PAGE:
football Edit

What does the CIF's HS football postponement mean for USC recruits?

USC quarterback commit Jake Garcia was set to star at La Habra High School this season.
USC quarterback commit Jake Garcia was set to star at La Habra High School this season. (Nick Lucero/

The news came down Monday not as a surprise but heavy nonetheless as the California Interscholastic Federation announced that its high school football season will now be pushed back to at least December/January.

There are 10 CIF sections and each will announce their own schedules within the parameters set forth Monday, but per the Los Angeles Times, the City Section and Southern Section both announced that football practice would begin Dec. 14, with games beginning on Jan. 8. Or, at least that's the plan as of now.

For 2021 prospects entering their senior year, that could mean no more high school football if they plan to enroll early at their college of choice.

USC expects to be able to take 10-15 early enrollees, according to our sources. Early enrollees must still fit under the overall 85-scholarship limit, so the availability is dependent on how many scholarships are open or set to come open by graduating seniors after the fall semester.

RELATED: Which USC commits plan to enroll early? We have a running list here

Programs can also count five early enrollees toward the previous year if there is room under the 25-scholarship limit applied to each recruiting class, and that is certainly available for USC as it signed only 13 prospects in the 2020 cycle. That means USC could backdate five of its 2021 early enrollees, allowing it sign more than 25 in this cycle.

But none of that changed Monday -- what changed is the potential of more prospects now deciding they aren't going to wait for a high school football season that starts in January and instead to decide to position themselves to enroll early if there is room at their college program of choice.

"The really interesting thing for all of these schools if we still have an early signing period or if we don't, a lot of these kids are going to be early enrollees at their colleges and they're going to miss their senior seasons of high school [with no fall football]. So they would sit through the fall, they would graduate, they would leave in January, their senior year of high school will [be kicking off] and they'll already be on a college campus," Rivals recruiting analyst Adam Gorney said. "And if college [football] starts in January or the spring, they would essentially be forced to take their redshirt year. They wouldn't have spring football to just kind of play through and learn the playbook and get used to the physicality of college football. They would be thrown either right on the field when they're legitimately a high school senior or be forced to redshirt, which brings up an entirely new set of problems especially for guys that are planning to early enrollee.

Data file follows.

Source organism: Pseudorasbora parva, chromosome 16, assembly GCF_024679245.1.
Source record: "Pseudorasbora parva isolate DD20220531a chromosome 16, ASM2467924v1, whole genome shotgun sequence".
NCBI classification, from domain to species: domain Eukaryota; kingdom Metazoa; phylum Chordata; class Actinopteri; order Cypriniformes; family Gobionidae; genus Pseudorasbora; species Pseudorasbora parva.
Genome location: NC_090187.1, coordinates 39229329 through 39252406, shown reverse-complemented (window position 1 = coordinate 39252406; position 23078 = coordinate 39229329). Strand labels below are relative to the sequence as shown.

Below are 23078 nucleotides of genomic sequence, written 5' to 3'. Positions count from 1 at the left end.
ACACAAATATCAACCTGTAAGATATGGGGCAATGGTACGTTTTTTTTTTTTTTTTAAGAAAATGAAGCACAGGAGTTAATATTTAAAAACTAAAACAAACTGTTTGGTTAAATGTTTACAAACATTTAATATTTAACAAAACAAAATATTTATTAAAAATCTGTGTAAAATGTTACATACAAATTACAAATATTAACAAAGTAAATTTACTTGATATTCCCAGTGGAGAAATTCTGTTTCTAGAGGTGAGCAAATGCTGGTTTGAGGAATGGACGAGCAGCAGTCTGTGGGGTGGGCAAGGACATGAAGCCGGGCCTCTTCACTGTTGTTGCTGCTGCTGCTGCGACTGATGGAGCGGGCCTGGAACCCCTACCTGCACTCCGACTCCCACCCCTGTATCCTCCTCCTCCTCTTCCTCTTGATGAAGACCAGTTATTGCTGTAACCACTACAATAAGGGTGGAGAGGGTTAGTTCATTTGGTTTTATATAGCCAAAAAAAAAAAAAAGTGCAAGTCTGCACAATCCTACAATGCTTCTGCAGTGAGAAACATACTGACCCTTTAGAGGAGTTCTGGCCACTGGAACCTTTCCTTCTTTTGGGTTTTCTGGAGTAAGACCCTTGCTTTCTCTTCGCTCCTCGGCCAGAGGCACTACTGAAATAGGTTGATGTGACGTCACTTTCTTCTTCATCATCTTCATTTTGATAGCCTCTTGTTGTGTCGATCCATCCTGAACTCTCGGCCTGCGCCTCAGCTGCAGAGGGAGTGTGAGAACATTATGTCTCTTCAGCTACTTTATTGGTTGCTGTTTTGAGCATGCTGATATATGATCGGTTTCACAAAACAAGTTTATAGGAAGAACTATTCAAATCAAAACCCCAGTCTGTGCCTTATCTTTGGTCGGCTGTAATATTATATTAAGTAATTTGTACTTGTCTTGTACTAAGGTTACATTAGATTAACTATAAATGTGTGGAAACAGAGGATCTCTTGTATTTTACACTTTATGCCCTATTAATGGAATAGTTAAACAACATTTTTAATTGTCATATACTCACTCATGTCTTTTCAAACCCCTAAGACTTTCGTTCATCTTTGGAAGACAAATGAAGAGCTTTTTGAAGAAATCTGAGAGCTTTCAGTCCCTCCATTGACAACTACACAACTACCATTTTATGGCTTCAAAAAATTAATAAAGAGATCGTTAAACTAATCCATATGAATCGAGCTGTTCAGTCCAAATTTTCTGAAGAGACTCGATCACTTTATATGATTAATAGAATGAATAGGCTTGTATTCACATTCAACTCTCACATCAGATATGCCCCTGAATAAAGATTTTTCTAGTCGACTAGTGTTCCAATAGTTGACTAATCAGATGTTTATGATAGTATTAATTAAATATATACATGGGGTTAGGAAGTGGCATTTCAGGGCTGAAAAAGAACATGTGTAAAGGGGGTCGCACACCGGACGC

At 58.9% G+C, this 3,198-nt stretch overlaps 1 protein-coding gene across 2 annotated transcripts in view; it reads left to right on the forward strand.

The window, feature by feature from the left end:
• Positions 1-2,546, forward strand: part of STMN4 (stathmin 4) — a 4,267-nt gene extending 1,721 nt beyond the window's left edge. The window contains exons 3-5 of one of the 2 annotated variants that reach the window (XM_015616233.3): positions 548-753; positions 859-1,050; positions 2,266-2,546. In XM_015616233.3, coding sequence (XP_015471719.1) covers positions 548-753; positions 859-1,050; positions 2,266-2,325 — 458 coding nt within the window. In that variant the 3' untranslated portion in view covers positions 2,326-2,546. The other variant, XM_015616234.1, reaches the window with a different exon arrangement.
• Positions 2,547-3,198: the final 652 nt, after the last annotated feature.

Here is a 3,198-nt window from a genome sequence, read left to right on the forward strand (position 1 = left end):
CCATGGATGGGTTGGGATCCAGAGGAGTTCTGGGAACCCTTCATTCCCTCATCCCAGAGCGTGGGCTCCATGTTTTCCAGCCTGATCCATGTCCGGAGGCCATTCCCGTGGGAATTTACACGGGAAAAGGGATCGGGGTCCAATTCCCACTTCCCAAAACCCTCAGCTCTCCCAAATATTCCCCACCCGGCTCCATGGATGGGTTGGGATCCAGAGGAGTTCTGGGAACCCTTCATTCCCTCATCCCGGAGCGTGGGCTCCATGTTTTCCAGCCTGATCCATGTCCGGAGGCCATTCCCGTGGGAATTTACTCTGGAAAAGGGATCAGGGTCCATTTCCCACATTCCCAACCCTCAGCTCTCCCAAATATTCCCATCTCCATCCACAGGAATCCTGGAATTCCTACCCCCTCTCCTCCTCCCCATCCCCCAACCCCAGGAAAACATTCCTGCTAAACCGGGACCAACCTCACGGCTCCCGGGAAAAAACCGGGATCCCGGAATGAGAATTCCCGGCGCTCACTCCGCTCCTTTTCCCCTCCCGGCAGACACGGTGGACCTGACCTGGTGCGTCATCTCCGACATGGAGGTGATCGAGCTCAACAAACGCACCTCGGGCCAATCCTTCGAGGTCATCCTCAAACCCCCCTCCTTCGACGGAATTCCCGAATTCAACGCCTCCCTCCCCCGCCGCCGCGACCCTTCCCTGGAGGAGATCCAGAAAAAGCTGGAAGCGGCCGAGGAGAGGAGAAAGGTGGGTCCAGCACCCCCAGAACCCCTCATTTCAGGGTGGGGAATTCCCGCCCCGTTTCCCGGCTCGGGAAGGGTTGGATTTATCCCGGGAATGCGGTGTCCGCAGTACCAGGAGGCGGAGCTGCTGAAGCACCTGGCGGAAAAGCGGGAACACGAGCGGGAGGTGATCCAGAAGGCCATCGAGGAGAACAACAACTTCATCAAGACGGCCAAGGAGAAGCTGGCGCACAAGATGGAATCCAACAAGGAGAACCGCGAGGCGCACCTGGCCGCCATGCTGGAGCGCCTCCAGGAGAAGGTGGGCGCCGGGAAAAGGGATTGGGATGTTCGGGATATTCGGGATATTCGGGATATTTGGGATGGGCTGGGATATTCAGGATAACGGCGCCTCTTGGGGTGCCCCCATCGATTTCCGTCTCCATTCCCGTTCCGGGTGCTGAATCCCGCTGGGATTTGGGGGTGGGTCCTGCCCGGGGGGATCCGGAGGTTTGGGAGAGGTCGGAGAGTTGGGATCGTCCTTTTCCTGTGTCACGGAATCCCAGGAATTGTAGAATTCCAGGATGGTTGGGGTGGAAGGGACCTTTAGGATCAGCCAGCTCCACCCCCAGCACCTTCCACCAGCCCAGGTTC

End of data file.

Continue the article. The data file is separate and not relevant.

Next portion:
"It almost seems like if you're planning to and you don't want to redshirt, you should just stay in high school for the extra year because you're essentially just getting a free year to develop physically or do whatever you want to do. Because the question then becomes if they're going to play a college football season, even only conference games, then have the playoff or bowl games, they're going to finish this up in May or June, and then what, ask players to come back and have another season in the fall?"

This also isn't only a California matter, of course, as multiple other states had previously made similar decisions regarding the fall sports season. But other states are still hoping to play football this fall -- or at least haven't yet decided against it -- so that raises the other question of whether a significant number of prospects in states with no football will transfer/move to states that do have football this fall (if any end up proceeding in that way).

"I've talked to people about this and there's been every opinion in the book thrown at me about what's going to happen, including these private workout centers would form teams and go around the country playing other private centers of teams," Gorney said. "Because if the kids can be home-schooled or will have to be -- California now looks like at least 70 percent of the population of today will be [attending school online from home] -- what would stop a player from going to school during the day and then playing on a football team from Winners Circle or Ground Zero or whatever at night? There would be nothing to stop them. So every kind of scenario is [out there]. I don't think a lot of players are going to flee the state to find somewhere else to play. There will be some. I think quarterbacks could do that maybe, especially younger quarterbacks because they could always come back. But I just don't see Korey Foreman saying, 'All right I'm moving to Fort Lauderdale, Fla., or I'm going to IMG because of this. ...

"Essentially I get the sense that some players will go elsewhere, but I don't think there's going to be a mass migration out of the state. Senior year for guys is important, but I think a lot of those elite guys will just turn their focus to college and get to college as soon as possible."

With that in mind, here's some of the early reaction from USC's commits and targets regarding the news Monday.

4-star offensive line commit Mason Murphy (JSerra)

We talked to Murphy over the weekend expecting this news was coming, and here's how he said he would handle it: "Dedicate my life to the weight room, just get as strong as possible and get as fast as possible to prepare to go into the Pac-12."

4-star safety commit Anthony Beavers (Narbonne HS)

4-star safety commit Xamarion Gordon (Warren HS)

4-star QB commit Jake Garcia (La Habra HS)

4-star QB commit Miller Moss (Mater Dei HS)

5-star DE target Korey Foreman